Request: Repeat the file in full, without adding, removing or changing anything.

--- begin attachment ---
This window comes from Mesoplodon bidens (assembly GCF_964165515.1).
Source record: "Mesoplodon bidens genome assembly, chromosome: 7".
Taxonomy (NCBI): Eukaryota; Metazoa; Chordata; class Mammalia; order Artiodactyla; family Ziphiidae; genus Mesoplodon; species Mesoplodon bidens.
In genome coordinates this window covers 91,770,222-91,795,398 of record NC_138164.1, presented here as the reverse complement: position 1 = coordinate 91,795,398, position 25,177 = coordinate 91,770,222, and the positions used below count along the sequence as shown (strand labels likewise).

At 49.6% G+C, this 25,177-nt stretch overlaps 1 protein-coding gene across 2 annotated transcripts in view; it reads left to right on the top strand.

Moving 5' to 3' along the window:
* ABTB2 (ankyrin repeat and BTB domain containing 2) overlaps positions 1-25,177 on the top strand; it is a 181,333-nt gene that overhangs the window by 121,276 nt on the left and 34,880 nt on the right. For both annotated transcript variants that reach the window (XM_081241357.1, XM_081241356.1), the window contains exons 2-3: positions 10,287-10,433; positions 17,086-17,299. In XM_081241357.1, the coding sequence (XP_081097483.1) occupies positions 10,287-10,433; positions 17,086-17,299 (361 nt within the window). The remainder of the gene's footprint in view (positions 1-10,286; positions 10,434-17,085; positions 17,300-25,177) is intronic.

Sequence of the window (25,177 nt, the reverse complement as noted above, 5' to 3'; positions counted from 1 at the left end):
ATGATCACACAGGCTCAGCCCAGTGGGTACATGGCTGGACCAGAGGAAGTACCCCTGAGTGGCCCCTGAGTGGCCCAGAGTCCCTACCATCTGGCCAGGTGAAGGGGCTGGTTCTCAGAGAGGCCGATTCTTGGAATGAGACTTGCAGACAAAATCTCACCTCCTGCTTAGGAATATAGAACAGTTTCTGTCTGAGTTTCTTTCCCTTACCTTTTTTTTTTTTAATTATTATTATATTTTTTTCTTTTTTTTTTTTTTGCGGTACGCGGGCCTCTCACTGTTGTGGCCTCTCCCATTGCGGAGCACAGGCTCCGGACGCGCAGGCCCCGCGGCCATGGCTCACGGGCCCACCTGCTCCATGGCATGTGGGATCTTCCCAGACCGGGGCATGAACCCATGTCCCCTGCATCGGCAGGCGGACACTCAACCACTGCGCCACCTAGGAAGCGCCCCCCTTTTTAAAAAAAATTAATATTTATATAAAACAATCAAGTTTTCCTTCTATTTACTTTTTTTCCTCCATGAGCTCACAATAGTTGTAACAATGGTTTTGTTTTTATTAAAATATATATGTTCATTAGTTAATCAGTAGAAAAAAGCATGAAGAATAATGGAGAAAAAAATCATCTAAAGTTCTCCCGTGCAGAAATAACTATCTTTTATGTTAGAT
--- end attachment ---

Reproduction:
This window comes from Mesoplodon bidens (assembly GCF_964165515.1).
Source record: "Mesoplodon bidens genome assembly, chromosome: 7".
Taxonomy (NCBI): Eukaryota; Metazoa; Chordata; class Mammalia; order Artiodactyla; family Ziphiidae; genus Mesoplodon; species Mesoplodon bidens.
In genome coordinates this window covers 91,770,222-91,795,398 of record NC_138164.1, presented here as the reverse complement: position 1 = coordinate 91,795,398, position 25,177 = coordinate 91,770,222, and the positions used below count along the sequence as shown (strand labels likewise).

At 49.6% G+C, this 25,177-nt stretch overlaps 1 protein-coding gene across 2 annotated transcripts in view; it reads left to right on the top strand.

Moving 5' to 3' along the window:
* ABTB2 (ankyrin repeat and BTB domain containing 2) overlaps positions 1-25,177 on the top strand; it is a 181,333-nt gene that overhangs the window by 121,276 nt on the left and 34,880 nt on the right. For both annotated transcript variants that reach the window (XM_081241357.1, XM_081241356.1), the window contains exons 2-3: positions 10,287-10,433; positions 17,086-17,299. In XM_081241357.1, the coding sequence (XP_081097483.1) occupies positions 10,287-10,433; positions 17,086-17,299 (361 nt within the window). The remainder of the gene's footprint in view (positions 1-10,286; positions 10,434-17,085; positions 17,300-25,177) is intronic.

Sequence of the window (25,177 nt, the reverse complement as noted above, 5' to 3'; positions counted from 1 at the left end):
ATGATCACACAGGCTCAGCCCAGTGGGTACATGGCTGGACCAGAGGAAGTACCCCTGAGTGGCCCCTGAGTGGCCCAGAGTCCCTACCATCTGGCCAGGTGAAGGGGCTGGTTCTCAGAGAGGCCGATTCTTGGAATGAGACTTGCAGACAAAATCTCACCTCCTGCTTAGGAATATAGAACAGTTTCTGTCTGAGTTTCTTTCCCTTACCTTTTTTTTTTTTAATTATTATTATATTTTTTTCTTTTTTTTTTTTTTGCGGTACGCGGGCCTCTCACTGTTGTGGCCTCTCCCATTGCGGAGCACAGGCTCCGGACGCGCAGGCCCCGCGGCCATGGCTCACGGGCCCACCTGCTCCATGGCATGTGGGATCTTCCCAGACCGGGGCATGAACCCATGTCCCCTGCATCGGCAGGCGGACACTCAACCACTGCGCCACCTAGGAAGCGCCCCCCTTTTTAAAAAAAATTAATATTTATATAAAACAATCAAGTTTTCCTTCTATTTACTTTTTTTCCTCCATGAGCTCACAATAGTTGTAACAATGGTTTTGTTTTTATTAAAATATATATGTTCATTAGTTAATCAGTAGAAAAAAGCATGAAGAATAATGGAGAAAAAAATCATCTAAAGTTCTCCCGTGCAGAAATAACTATCTTTTATGTTAGAT